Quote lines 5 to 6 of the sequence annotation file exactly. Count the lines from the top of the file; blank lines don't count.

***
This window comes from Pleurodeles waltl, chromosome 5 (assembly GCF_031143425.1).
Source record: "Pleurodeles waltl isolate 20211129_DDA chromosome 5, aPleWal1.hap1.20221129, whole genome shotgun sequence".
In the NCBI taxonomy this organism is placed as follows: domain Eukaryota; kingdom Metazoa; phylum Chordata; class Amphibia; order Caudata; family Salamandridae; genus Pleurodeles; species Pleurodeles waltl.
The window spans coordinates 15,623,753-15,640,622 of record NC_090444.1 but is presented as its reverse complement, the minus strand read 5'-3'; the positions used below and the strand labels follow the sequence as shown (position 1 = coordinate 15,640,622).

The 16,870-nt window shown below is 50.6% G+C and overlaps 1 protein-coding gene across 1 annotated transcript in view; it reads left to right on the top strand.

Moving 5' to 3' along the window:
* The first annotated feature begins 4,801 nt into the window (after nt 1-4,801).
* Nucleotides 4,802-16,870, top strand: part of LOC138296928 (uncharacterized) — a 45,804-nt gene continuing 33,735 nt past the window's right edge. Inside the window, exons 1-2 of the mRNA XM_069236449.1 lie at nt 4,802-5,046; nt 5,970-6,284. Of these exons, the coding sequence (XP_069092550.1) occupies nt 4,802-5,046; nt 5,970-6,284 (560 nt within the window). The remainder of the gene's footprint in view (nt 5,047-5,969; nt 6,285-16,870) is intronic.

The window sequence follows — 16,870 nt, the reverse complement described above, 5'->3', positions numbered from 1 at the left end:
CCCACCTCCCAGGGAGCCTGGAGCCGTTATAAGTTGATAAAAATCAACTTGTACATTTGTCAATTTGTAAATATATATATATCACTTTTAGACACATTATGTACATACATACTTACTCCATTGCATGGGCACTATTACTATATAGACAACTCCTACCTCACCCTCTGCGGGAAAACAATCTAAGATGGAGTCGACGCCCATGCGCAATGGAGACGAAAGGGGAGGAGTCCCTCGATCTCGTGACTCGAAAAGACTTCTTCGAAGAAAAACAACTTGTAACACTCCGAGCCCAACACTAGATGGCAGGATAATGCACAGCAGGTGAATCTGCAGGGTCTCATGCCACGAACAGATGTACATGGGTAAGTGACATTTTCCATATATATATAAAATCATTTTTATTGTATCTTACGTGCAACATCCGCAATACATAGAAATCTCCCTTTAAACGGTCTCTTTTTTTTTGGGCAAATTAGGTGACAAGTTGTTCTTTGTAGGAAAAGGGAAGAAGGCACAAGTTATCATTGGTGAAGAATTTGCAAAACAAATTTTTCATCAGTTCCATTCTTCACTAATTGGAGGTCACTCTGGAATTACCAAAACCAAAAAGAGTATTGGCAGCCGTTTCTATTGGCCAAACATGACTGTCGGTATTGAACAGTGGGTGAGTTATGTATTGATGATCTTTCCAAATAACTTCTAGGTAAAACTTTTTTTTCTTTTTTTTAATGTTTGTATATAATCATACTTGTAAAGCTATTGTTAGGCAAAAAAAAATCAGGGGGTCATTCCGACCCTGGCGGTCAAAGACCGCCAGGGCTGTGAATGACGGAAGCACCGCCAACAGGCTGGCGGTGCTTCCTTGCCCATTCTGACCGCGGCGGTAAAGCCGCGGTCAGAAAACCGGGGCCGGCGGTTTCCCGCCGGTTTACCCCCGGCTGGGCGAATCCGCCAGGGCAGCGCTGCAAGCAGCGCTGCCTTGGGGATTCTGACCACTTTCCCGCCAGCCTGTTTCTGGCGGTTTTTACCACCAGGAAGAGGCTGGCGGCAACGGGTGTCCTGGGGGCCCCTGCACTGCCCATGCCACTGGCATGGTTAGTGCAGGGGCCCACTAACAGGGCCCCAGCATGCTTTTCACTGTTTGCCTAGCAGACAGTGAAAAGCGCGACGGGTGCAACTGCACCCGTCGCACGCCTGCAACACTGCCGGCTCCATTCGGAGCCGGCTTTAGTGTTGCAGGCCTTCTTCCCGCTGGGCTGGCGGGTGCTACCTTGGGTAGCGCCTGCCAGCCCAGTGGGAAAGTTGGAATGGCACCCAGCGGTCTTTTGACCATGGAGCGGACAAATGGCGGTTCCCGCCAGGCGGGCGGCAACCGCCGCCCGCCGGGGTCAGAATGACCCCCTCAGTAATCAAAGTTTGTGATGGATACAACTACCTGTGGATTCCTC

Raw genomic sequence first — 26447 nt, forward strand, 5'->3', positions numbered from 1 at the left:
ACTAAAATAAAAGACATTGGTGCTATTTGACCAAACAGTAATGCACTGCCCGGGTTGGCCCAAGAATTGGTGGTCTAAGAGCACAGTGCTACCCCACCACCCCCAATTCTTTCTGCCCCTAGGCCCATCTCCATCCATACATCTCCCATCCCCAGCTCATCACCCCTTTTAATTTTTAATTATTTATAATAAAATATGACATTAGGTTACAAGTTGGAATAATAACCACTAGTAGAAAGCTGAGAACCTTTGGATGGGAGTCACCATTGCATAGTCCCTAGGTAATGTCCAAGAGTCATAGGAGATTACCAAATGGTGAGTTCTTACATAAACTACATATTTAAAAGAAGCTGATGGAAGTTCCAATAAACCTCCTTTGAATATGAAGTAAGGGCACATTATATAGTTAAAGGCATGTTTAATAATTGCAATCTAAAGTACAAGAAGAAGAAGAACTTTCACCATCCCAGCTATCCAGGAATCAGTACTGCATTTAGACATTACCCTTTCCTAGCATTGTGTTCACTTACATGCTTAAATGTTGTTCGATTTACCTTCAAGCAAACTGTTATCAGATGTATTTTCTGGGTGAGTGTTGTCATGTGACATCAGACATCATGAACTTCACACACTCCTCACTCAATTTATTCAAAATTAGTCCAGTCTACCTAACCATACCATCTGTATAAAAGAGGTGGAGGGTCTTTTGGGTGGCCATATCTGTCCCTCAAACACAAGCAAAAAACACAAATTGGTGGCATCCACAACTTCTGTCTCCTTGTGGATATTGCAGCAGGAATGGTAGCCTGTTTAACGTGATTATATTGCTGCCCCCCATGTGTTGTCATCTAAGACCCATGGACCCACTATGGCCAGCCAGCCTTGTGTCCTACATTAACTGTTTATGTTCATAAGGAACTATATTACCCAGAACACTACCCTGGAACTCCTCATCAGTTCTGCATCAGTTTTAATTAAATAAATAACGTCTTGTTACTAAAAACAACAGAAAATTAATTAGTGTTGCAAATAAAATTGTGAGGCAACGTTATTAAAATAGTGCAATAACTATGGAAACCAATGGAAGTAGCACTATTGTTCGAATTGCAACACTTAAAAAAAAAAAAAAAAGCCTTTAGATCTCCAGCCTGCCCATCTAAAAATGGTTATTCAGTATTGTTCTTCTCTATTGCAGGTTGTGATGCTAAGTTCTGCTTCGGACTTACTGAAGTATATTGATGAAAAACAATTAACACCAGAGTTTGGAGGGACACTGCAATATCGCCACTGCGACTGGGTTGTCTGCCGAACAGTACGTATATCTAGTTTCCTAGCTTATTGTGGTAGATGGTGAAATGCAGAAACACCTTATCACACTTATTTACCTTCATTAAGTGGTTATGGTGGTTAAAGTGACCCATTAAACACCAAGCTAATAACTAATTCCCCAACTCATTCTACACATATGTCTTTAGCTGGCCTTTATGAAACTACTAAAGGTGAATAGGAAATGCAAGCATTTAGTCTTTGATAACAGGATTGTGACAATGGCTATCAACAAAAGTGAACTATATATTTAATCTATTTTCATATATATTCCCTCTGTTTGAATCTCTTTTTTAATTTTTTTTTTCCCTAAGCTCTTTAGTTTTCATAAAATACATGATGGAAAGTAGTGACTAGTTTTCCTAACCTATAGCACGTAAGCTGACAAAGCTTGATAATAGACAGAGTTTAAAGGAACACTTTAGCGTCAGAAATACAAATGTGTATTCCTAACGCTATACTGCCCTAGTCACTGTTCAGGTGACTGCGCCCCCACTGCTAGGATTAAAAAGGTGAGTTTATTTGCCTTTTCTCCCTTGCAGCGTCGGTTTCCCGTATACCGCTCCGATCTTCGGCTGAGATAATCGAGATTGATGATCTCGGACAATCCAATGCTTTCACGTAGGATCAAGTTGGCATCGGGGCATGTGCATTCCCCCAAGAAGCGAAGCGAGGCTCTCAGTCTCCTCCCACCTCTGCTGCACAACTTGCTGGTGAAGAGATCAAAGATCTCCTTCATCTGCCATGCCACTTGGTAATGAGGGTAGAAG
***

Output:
The 16,870-nt window shown below is 50.6% G+C and overlaps 1 protein-coding gene across 1 annotated transcript in view; it reads left to right on the top strand.

Moving 5' to 3' along the window: